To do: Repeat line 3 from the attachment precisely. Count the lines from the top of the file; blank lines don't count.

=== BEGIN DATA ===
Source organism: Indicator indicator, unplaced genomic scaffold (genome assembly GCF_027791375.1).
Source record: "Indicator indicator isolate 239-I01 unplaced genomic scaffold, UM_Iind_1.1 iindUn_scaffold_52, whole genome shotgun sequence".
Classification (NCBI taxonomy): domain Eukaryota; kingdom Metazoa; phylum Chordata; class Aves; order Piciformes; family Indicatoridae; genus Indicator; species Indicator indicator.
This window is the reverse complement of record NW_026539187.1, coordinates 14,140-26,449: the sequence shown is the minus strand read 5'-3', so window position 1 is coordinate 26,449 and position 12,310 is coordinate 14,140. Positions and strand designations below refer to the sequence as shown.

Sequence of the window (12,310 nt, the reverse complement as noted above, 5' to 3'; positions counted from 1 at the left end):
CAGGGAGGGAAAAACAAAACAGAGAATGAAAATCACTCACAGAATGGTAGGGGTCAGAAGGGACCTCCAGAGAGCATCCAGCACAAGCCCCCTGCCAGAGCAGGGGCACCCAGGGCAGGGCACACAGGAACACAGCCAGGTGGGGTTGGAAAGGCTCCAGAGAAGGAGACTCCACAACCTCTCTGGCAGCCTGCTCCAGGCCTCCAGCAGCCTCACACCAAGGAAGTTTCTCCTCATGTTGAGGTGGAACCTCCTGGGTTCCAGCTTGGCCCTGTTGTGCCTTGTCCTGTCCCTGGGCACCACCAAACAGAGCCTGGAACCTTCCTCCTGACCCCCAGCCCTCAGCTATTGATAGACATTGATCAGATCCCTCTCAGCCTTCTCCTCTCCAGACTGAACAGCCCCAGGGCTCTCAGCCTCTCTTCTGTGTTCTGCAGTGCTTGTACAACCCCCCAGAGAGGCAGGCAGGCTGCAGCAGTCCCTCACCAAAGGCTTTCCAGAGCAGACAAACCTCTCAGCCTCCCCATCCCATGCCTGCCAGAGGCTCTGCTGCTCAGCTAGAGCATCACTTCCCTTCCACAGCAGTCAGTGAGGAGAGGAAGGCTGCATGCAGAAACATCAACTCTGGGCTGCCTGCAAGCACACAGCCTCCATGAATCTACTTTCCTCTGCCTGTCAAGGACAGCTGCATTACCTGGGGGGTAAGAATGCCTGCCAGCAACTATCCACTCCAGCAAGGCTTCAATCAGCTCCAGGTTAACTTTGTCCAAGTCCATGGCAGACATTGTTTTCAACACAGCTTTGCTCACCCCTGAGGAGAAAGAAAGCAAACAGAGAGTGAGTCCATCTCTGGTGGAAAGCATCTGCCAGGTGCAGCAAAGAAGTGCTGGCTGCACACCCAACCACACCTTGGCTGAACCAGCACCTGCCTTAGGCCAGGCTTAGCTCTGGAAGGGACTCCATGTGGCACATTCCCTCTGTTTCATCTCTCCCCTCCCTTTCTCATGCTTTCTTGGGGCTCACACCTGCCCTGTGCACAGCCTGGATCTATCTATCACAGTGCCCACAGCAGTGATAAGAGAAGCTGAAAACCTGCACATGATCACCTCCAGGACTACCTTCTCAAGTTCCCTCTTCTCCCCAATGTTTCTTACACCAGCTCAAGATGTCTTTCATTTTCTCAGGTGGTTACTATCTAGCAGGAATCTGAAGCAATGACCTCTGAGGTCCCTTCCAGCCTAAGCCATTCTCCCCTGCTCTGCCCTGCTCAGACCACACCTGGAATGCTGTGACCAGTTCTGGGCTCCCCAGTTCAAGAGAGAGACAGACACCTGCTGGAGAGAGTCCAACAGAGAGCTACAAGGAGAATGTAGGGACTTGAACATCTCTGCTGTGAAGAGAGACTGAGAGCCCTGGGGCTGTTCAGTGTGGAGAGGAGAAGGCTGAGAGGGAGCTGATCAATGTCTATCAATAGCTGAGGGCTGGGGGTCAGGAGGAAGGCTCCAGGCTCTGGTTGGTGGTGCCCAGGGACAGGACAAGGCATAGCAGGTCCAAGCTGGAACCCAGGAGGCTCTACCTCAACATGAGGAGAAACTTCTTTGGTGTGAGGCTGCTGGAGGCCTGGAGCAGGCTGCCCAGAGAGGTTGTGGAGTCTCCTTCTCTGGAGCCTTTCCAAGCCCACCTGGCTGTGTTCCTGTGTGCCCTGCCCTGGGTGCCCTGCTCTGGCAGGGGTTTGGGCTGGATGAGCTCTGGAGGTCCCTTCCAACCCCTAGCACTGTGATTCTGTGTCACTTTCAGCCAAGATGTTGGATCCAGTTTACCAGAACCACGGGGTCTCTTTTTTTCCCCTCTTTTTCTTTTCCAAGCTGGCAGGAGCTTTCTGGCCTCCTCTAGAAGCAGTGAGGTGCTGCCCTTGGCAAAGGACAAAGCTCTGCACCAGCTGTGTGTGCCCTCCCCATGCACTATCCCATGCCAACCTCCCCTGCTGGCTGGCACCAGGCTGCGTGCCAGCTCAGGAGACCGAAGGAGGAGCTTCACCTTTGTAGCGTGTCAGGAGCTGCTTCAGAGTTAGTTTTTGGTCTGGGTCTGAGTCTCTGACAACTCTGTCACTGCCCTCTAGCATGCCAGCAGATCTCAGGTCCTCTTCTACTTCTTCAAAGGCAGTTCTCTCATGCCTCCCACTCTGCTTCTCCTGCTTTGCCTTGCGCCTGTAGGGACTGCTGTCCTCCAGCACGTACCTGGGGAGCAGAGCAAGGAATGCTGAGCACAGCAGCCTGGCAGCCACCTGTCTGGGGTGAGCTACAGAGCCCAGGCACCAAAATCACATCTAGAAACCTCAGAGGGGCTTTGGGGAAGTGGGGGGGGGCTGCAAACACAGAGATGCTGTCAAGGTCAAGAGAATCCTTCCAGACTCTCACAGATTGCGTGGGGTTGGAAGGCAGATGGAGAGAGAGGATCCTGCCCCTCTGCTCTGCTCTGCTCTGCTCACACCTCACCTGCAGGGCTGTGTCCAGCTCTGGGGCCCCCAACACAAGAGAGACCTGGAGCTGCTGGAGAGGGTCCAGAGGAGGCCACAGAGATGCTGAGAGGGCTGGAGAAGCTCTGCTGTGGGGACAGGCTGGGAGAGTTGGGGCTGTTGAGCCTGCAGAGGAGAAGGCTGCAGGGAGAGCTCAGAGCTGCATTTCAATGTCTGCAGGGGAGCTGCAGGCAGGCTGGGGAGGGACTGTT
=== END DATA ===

Classification (NCBI taxonomy): domain Eukaryota; kingdom Metazoa; phylum Chordata; class Aves; order Piciformes; family Indicatoridae; genus Indicator; species Indicator indicator.